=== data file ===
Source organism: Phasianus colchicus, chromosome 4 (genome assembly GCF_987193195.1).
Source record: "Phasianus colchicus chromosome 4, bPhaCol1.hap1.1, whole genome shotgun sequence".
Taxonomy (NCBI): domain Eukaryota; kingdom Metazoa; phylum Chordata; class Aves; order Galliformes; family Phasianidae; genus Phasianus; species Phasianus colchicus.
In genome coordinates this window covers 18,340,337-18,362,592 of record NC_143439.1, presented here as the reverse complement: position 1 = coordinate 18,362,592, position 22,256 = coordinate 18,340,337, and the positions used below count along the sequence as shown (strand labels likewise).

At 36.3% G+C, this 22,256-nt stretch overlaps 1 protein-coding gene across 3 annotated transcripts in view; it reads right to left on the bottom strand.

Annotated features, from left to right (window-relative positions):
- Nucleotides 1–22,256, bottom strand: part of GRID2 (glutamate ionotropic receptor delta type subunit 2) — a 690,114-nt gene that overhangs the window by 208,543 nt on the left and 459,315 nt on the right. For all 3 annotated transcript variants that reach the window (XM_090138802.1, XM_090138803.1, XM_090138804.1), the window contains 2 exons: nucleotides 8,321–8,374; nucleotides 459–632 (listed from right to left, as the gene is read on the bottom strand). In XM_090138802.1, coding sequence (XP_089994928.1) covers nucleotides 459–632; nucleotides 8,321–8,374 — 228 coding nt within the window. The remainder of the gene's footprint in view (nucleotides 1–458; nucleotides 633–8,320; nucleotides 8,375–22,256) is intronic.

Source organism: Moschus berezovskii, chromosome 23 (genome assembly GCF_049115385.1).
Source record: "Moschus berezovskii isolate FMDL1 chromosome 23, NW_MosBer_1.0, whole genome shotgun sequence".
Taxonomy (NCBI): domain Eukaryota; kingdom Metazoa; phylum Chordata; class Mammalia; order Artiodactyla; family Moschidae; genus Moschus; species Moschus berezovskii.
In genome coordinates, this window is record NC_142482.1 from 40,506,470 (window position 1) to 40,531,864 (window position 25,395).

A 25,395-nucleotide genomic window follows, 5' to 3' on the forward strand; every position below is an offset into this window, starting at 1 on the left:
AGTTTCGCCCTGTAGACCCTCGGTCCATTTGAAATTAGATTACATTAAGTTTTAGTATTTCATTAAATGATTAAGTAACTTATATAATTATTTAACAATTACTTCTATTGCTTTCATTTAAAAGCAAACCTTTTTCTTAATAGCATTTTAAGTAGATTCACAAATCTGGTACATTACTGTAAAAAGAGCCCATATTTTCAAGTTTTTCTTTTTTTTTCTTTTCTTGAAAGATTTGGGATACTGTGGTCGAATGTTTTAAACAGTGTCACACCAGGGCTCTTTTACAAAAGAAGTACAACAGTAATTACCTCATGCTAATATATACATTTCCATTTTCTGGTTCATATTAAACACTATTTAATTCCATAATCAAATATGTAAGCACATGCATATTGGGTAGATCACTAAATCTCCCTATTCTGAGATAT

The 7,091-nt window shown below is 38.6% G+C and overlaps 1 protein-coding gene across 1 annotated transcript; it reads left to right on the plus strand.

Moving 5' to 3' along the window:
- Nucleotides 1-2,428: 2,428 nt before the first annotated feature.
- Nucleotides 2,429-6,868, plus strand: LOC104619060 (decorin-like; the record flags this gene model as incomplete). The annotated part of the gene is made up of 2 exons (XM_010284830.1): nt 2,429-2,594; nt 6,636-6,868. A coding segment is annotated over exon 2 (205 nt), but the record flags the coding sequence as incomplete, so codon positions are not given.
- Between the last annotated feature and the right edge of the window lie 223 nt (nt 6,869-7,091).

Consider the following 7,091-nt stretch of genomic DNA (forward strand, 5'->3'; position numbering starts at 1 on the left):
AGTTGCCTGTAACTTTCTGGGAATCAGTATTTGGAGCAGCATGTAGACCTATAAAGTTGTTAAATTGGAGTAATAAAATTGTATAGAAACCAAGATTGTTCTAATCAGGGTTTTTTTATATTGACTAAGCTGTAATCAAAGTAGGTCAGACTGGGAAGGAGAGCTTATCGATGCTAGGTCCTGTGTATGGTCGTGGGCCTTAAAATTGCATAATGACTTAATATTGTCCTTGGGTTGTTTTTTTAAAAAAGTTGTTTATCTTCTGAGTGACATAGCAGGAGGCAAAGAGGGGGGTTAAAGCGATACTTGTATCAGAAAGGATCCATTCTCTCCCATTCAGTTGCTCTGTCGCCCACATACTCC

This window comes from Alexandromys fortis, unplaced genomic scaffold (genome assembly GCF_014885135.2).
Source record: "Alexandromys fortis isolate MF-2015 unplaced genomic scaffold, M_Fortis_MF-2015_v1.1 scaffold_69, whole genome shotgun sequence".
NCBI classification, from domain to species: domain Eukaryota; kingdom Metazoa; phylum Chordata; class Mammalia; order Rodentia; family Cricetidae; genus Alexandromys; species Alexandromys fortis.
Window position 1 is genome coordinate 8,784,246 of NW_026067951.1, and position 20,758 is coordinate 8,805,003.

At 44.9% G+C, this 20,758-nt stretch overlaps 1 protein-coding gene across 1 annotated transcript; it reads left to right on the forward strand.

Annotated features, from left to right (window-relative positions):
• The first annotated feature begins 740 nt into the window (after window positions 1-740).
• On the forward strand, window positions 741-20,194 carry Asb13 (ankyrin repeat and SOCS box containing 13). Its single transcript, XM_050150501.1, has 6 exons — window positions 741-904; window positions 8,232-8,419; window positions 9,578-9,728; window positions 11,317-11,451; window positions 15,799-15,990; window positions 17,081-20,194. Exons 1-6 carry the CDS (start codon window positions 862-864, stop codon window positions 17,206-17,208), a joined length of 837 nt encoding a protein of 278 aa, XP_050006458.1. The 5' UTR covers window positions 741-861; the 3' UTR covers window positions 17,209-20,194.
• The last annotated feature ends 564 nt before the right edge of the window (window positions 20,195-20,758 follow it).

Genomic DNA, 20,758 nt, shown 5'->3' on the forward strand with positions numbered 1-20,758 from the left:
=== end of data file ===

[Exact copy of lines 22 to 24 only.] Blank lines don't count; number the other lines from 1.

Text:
Source record: "Alexandromys fortis isolate MF-2015 unplaced genomic scaffold, M_Fortis_MF-2015_v1.1 scaffold_69, whole genome shotgun sequence".
NCBI classification, from domain to species: domain Eukaryota; kingdom Metazoa; phylum Chordata; class Mammalia; order Rodentia; family Cricetidae; genus Alexandromys; species Alexandromys fortis.
Window position 1 is genome coordinate 8,784,246 of NW_026067951.1, and position 20,758 is coordinate 8,805,003.